The concept of biorefinery expands the possibilities to extract value from organic matter in form of either bespoke crops or organic waste. The viability of biorefinery schemes depends on the recovery of higher-value chemicals with potential for a wide distribution and an untapped marketability. The feasibility of biorefining organic waste is enhanced by the fact that the biorefinery will typically receive a waste management fee for accepting organic waste. The development and implementation of waste biorefinery concepts can open up a wide array of possibilities to shift waste management towards higher sustainability. However, barriers encompassing environmental, technical, economic, logistic, social and legislative aspects need to be overcome. For instance, waste biorefineries are likely to be complex systems due to the variability, heterogeneity and low purity of waste materials as opposed to dedicated biomasses. This article discusses the drivers that can make the biorefinery concept applicable to waste management and the possibilities for its development to full scale. Technological, strategic and market constraints affect the successful implementations of these systems. Fluctuations in waste characteristics, the level of contamination in the organic waste fraction, the proximity of the organic waste resource, the markets for the biorefinery products, the potential for integration with other industrial processes and disposal of final residues are all critical aspects requiring detailed analysis. Furthermore, interventions from policy makers are necessary to foster sustainable bio-based solutions for waste management.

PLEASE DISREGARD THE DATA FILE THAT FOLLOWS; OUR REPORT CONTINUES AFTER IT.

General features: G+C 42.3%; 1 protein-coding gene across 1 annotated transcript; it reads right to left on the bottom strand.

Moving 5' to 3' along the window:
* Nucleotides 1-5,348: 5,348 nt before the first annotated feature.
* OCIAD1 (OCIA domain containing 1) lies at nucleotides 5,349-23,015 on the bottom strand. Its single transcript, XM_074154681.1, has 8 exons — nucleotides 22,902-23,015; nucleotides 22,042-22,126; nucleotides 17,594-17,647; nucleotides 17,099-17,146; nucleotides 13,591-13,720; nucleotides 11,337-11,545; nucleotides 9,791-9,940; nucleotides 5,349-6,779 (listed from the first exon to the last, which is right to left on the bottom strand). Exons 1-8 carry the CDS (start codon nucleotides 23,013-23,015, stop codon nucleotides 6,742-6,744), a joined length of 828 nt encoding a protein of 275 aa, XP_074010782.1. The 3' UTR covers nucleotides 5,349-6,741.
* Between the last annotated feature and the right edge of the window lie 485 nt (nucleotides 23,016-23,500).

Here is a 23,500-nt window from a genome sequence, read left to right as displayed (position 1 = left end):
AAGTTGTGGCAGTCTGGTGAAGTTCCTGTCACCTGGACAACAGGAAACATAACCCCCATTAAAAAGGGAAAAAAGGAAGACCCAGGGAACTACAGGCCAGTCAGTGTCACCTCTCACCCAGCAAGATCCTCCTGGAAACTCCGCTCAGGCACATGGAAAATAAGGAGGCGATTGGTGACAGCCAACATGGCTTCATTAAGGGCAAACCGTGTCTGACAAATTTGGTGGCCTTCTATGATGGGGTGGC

Keywords: Biological processes; Biorefinery; Implementation; Organic waste; Pre-treatment; Thermal processes.
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